Monday, April 20, 2009

Robots don't sweat

So, let's say that you're a consumer. You like cheap goods, you dislike sweatshops. How do you encourage the availability of the former while discouraging the latter?

Well, imagine you are a producer of cheap goods, and that those cheap goods are produced by low-skilled workers in an environment that would be considered unpleasant by Western standards. Factory space in your third world country is pretty cheap, as are raw materials. Chances are that a major portion of your expenditure is labor, cheap though that labor may be. Worse, that's not a fixed cost - scaling up your business means scaling up your labor. For every marginal good, you pay a marginal increase in labor.

In the short run, that increase is linear - double the output, and you double the labor costs, hiring more workers, or having workers double their hours. In the long run, the scale is worse than linear - beyond a certain number of workers you need to increase levels of management, consider housing, bigger or more locations, etc.

As an alternative, perhaps you might consider automation. Robots scale much better than humans do, in terms of space and cost. The significant costs with automated production are largely fixed - the initial outlay to purchase the equipment, and the ongoing cost of upkeep. The marginal cost is relatively low - once you've got a well-maintained factory line, the n+1th product doesn't add much cost onto the nth.

A few issues here. You need an area with the infrastructure to support automation (electricity, security, etc). You need to have the money for the initial setup, or some form of loan. You also need to sell a minimum number of units a year in order to support the fixed costs of maintaining your factory and, if necessary, re-paying your loans.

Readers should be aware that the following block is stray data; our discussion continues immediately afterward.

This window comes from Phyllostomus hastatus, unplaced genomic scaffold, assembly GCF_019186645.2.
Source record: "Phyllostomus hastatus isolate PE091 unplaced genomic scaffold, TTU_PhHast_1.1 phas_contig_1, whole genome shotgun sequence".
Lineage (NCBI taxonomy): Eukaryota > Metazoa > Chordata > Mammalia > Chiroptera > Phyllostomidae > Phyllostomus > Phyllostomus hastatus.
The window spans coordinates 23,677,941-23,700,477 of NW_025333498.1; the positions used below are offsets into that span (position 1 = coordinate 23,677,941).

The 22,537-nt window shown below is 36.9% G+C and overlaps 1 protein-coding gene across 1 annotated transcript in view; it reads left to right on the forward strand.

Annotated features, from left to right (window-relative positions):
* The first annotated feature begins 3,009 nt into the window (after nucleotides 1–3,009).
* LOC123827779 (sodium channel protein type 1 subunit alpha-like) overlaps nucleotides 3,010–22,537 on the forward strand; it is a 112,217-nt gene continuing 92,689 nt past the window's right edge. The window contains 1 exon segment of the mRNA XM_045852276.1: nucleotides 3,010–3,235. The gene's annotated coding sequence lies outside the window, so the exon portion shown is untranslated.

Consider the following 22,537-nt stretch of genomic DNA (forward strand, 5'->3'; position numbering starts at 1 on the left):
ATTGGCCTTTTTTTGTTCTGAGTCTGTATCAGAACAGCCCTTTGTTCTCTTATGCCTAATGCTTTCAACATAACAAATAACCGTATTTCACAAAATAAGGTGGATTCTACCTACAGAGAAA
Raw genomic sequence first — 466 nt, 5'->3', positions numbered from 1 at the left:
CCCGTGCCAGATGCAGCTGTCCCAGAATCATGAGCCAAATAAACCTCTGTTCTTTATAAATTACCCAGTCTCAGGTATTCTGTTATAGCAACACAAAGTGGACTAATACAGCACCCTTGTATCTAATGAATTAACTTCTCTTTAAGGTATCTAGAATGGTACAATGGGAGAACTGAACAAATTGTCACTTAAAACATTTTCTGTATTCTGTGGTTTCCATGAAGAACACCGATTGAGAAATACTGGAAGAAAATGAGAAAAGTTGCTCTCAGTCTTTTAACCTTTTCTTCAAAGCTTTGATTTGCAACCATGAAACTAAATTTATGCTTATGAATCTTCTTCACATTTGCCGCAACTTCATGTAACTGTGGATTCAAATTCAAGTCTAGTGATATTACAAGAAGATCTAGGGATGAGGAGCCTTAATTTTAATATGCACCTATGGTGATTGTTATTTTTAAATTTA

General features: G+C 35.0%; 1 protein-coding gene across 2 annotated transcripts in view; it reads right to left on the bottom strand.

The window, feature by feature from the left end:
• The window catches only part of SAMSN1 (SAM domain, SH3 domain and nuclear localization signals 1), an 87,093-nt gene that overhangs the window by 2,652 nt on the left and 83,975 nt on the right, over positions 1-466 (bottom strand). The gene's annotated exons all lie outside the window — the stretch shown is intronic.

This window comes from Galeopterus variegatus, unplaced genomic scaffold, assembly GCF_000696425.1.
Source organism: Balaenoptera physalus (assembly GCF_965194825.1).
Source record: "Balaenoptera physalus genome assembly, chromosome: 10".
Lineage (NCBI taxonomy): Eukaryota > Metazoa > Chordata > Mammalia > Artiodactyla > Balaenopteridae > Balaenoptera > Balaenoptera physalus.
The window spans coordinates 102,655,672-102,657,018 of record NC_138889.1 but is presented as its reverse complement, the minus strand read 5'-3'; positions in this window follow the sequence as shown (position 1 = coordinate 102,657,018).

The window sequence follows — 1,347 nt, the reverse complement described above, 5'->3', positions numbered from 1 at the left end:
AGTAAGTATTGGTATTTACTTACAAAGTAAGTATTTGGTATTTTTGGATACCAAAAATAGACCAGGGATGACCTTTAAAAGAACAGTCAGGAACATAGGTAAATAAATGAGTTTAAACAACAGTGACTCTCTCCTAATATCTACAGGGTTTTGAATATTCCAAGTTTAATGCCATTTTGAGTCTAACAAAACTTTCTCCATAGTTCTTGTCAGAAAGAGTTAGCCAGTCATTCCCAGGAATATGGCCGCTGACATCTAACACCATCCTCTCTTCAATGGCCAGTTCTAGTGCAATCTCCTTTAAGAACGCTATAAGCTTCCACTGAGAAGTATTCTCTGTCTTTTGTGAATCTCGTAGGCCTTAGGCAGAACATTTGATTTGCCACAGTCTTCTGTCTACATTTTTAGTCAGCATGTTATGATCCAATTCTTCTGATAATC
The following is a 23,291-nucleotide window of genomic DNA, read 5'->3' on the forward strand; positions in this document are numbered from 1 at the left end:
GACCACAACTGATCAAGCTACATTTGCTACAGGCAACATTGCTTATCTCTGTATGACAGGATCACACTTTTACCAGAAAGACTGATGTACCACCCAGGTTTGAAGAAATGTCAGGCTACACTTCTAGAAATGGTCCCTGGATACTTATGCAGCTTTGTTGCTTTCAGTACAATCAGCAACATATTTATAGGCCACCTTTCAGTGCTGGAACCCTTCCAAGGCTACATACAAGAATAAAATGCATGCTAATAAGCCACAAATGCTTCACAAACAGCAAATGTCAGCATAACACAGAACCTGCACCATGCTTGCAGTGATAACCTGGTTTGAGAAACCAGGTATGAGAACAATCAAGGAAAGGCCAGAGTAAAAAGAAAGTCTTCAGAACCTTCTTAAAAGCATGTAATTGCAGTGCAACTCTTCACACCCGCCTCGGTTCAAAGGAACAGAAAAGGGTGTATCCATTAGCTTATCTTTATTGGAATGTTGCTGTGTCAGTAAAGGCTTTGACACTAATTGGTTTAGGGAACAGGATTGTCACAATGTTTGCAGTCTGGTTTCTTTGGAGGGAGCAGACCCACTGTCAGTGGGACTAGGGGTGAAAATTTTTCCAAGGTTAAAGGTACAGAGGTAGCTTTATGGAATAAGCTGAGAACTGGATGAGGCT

The more units you sell, the more revenue you get, and the worse the bottom line gets using manual labor. Naturally, you'd want to deploy some of your new revenue toward automating. So... our consumer ought to want you to sell MORE goods rather than LESS, so as to push you over the break-even point on an investment in automation, right? Basically, a boycott is moving incentives in the wrong direction, but a purchase is rewarding behavior that you don't want, right?

Well yeah, but what of the workers currently employed? They're working a crappy job because there aren't any other jobs. As the sweatshop sells more units, they're pushed even harder, until automation makes sense financially, at which point... they're out of a job. So they take an even crappier job... Do we imagine that all of the sweatshop workers will become robot repairmen?

Note that unions and pro-labor laws can hasten this break-point in individual cases or throughout a nation. Restrictions on daily and weekly hours, minimum pay requirements, safety regulations and the like all increase the cost of the marginal worker and, by extension, the marginal unit. The higher those marginal costs get, the better automation looks.

In the long term, theory has it that manual laborers can make the transition from factory work to professional careers, working in support of a relatively more automated factory setup. That said, the US is a first world country with a world class university system... and look at Detroit. If we can't manage this kind of a transition, what hope have, e.g., China and India? Is it the manual labors who will make the transition, or their children?

I think that the crux of it is that if we don't want folks working in crappy conditions, it's on us to conjure up a way for folks of their skill, education and location to live a better life when otherwise employed. How to increase the human capital of a population, as quickly as possible? Perhaps we need robot professors.

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